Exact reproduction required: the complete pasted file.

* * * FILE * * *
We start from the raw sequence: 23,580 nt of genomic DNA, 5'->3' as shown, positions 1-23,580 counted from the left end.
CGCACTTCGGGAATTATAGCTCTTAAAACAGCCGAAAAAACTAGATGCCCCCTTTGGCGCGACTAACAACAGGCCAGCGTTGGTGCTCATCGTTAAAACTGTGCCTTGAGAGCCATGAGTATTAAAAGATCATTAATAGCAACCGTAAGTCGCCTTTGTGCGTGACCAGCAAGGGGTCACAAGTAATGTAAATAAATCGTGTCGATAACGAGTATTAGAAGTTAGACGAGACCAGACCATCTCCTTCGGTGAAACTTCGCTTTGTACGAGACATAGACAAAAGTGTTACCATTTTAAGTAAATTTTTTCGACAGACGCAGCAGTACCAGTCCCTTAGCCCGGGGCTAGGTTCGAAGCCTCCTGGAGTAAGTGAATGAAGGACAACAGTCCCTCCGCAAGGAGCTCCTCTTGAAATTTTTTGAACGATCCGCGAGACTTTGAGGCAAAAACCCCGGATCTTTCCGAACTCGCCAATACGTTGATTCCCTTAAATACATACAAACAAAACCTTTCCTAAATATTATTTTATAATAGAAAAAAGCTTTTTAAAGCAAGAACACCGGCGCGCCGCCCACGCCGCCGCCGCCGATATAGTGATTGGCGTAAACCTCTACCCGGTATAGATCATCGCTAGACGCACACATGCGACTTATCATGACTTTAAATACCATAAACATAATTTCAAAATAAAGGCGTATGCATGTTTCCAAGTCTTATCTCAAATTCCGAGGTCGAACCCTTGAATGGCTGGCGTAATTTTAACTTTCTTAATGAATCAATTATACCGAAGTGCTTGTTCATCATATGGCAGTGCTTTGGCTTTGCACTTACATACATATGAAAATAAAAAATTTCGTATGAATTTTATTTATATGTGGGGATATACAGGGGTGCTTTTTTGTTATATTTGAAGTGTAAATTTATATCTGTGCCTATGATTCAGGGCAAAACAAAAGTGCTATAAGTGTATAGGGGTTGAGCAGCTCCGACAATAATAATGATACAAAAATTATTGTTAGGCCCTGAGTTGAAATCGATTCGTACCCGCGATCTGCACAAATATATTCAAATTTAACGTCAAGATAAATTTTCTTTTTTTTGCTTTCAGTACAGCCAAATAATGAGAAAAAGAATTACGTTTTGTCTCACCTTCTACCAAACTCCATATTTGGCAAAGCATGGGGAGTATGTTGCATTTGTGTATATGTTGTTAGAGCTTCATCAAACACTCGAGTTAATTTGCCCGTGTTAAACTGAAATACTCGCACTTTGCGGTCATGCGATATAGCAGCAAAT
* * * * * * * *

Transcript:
We start from the raw sequence: 23,580 nt of genomic DNA, 5'->3' as shown, positions 1-23,580 counted from the left end.
CGCACTTCGGGAATTATAGCTCTTAAAACAGCCGAAAAAACTAGATGCCCCCTTTGGCGCGACTAACAACAGGCCAGCGTTGGTGCTCATCGTTAAAACTGTGCCTTGAGAGCCATGAGTATTAAAAGATCATTAATAGCAACCGTAAGTCGCCTTTGTGCGTGACCAGCAAGGGGTCACAAGTAATGTAAATAAATCGTGTCGATAACGAGTATTAGAAGTTAGACGAGACCAGACCATCTCCTTCGGTGAAACTTCGCTTTGTACGAGACATAGACAAAAGTGTTACCATTTTAAGTAAATTTTTTCGACAGACGCAGCAGTACCAGTCCCTTAGCCCGGGGCTAGGTTCGAAGCCTCCTGGAGTAAGTGAATGAAGGACAACAGTCCCTCCGCAAGGAGCTCCTCTTGAAATTTTTTGAACGATCCGCGAGACTTTGAGGCAAAAACCCCGGATCTTTCCGAACTCGCCAATACGTTGATTCCCTTAAATACATACAAACAAAACCTTTCCTAAATATTATTTTATAATAGAAAAAAGCTTTTTAAAGCAAGAACACCGGCGCGCCGCCCACGCCGCCGCCGCCGATATAGTGATTGGCGTAAACCTCTACCCGGTATAGATCATCGCTAGACGCACACATGCGACTTATCATGACTTTAAATACCATAAACATAATTTCAAAATAAAGGCGTATGCATGTTTCCAAGTCTTATCTCAAATTCCGAGGTCGAACCCTTGAATGGCTGGCGTAATTTTAACTTTCTTAATGAATCAATTATACCGAAGTGCTTGTTCATCATATGGCAGTGCTTTGGCTTTGCACTTACATACATATGAAAATAAAAAATTTCGTATGAATTTTATTTATATGTGGGGATATACAGGGGTGCTTTTTTGTTATATTTGAAGTGTAAATTTATATCTGTGCCTATGATTCAGGGCAAAACAAAAGTGCTATAAGTGTATAGGGGTTGAGCAGCTCCGACAATAATAATGATACAAAAATTATTGTTAGGCCCTGAGTTGAAATCGATTCGTACCCGCGATCTGCACAAATATATTCAAATTTAACGTCAAGATAAATTTTCTTTTTTTTGCTTTCAGTACAGCCAAATAATGAGAAAAAGAATTACGTTTTGTCTCACCTTCTACCAAACTCCATATTTGGCAAAGCATGGGGAGTATGTTGCATTTGTGTATATGTTGTTAGAGCTTCATCAAACACTCGAGTTAATTTGCCCGTGTTAAACTGAAATACTCGCACTTTGCGGTCATGCGATATAGCAGCAAAT